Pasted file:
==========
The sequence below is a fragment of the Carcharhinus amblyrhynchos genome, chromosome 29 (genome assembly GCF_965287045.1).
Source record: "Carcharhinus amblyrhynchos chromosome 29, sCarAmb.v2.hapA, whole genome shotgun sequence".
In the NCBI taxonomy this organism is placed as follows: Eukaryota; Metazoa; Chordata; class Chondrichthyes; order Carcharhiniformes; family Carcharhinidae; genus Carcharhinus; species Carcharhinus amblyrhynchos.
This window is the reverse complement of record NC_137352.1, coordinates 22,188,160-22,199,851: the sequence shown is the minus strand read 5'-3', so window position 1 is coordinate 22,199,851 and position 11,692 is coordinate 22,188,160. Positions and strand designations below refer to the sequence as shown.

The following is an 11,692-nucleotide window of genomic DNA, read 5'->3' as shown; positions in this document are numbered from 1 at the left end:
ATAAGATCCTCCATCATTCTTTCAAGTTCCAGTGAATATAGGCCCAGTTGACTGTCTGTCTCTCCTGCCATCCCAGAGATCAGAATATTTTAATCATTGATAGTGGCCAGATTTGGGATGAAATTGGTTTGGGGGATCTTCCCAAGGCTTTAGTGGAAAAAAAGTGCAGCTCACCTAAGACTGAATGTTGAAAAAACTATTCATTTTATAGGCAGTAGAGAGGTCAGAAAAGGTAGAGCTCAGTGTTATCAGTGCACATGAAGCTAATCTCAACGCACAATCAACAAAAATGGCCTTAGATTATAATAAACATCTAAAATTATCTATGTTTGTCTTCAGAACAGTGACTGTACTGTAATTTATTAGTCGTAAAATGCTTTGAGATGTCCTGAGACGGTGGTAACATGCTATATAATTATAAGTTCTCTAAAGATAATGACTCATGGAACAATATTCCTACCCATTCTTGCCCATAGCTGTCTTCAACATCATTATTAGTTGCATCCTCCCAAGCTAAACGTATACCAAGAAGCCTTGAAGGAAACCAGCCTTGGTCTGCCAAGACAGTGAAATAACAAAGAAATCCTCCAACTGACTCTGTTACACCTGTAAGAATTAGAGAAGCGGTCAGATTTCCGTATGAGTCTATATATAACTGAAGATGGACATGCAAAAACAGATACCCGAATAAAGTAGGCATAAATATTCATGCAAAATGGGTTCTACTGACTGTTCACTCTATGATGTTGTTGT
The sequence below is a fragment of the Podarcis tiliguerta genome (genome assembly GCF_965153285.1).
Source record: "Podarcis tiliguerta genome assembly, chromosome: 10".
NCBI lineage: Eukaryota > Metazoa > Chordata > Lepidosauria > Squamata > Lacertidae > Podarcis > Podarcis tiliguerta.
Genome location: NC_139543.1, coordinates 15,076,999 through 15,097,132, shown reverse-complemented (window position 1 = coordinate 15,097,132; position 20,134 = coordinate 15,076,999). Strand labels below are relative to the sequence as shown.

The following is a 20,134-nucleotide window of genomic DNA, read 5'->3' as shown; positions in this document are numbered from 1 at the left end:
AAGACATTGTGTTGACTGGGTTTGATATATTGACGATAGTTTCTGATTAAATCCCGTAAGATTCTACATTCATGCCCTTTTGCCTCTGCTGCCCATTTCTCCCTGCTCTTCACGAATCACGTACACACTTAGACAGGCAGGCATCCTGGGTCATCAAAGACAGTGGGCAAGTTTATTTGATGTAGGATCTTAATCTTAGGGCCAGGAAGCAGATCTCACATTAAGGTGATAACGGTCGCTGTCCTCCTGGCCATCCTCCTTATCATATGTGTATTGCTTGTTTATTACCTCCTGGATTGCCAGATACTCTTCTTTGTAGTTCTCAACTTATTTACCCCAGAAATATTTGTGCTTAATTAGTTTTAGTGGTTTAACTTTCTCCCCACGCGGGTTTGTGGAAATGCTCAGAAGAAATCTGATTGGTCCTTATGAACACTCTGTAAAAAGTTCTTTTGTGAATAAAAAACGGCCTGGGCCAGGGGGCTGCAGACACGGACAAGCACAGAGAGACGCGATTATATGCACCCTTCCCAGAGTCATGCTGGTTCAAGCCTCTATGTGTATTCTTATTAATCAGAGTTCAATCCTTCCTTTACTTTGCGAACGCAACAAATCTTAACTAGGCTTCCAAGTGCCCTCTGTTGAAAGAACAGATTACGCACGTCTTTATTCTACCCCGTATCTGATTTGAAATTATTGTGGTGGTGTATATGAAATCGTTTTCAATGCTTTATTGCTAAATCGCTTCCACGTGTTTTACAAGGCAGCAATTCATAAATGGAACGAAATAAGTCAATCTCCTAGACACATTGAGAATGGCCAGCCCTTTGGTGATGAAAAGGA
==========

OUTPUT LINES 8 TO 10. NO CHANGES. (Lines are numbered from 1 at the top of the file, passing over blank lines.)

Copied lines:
Source record: "Podarcis tiliguerta genome assembly, chromosome: 10".
NCBI lineage: Eukaryota > Metazoa > Chordata > Lepidosauria > Squamata > Lacertidae > Podarcis > Podarcis tiliguerta.
Genome location: NC_139543.1, coordinates 15,076,999 through 15,097,132, shown reverse-complemented (window position 1 = coordinate 15,097,132; position 20,134 = coordinate 15,076,999). Strand labels below are relative to the sequence as shown.